As we enter 2012, we know that many new processor introductions are on the horizon. Intel will be introducing its new platforms for PCs and servers, ARM will be formally announcing a 64-bit architecture, and many of the ARM partners will be introducing new processors based on the various Cortex cores and core combinations. This is all good news for the industry as whole as we strive to increase performance while maintaining or decreasing costs and power consumption.
So far, the number of cores, or CPU cores to be more specific, has been a very important factor in the industry. Increasing core counts has allowed us to increase overall performance while avoiding the thermal limitations of running a single core processor faster. Increasing core counts has also provided a simple benchmark for comparing products.
While the core count may not translate directly into true system performance, most consumers cannot and do not care to understand the technical aspects of a processor. Consumers just want a simple way to understand the basic difference between products, such as which is newer or which one should provide higher performance and at what cost.
To this end, simple numbers are the easiest to understand. Two cores are better than one and 2GHz is better than 1GHz. That may sound overly simplistic, but In-Stat’s consumer research demonstrates that the processor choice is not a key priority in the choosing of an electronic device by most consumers, but it does assist in comparing two like devices.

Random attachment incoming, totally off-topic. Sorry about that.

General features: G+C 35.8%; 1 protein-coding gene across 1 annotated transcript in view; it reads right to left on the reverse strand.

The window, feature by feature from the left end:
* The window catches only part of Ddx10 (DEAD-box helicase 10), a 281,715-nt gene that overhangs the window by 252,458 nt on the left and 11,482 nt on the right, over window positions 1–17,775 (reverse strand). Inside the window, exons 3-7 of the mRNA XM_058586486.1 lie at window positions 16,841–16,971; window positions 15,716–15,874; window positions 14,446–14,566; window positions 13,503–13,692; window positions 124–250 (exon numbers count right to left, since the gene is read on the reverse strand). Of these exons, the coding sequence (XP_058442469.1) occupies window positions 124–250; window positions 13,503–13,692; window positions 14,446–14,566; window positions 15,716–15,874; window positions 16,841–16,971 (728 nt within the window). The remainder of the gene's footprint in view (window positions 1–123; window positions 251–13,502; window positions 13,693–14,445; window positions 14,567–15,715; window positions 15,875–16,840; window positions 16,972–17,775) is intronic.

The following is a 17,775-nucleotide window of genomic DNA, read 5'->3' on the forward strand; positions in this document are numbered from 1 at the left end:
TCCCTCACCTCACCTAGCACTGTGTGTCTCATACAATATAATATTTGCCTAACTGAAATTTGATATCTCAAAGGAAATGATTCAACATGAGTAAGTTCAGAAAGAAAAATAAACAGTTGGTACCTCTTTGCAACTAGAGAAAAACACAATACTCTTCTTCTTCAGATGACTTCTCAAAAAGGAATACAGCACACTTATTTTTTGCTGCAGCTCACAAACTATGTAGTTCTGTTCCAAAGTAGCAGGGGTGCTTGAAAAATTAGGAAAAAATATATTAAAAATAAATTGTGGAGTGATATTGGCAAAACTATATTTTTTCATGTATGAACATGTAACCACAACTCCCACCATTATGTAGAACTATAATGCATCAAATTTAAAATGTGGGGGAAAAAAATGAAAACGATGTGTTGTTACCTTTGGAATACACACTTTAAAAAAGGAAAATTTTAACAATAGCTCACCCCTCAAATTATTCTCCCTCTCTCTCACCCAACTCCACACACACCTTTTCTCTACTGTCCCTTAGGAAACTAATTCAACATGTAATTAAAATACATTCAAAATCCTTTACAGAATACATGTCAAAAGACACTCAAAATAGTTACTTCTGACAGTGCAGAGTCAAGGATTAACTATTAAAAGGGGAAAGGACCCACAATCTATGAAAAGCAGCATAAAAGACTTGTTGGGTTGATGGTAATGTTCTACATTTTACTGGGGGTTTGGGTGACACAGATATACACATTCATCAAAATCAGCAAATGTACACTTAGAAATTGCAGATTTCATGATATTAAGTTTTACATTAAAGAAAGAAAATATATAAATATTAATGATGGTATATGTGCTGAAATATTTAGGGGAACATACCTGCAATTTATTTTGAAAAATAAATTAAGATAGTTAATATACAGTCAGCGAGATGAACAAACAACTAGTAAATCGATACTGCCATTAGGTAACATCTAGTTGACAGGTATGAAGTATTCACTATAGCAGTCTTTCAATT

Unfortunately, the number of cores really doesn’t give a valid indication of performance. In PC processors, Intel took a step back from increasing the number of cores to re-implementing the use of virtual cores, called Hyperthreading, to provide equal or greater performance than twice the number of physical cores.
In mobile devices, TI has used a combination of low- and high-performance cores to create an efficient processor design. This combination has been so effective that TI’s processor IP partner, ARM, introduced a core combination strategy called Big/Little that combines low- and high-performance cores that are instruction-set compatible for future devices by its semiconductor partners.
So, now one core may actually equal two or more cores, and not all cores may be the same (heterogeneous) but the total solution may be better than if all the cores were the same (homogenous). Confused? Just wait, it gets better.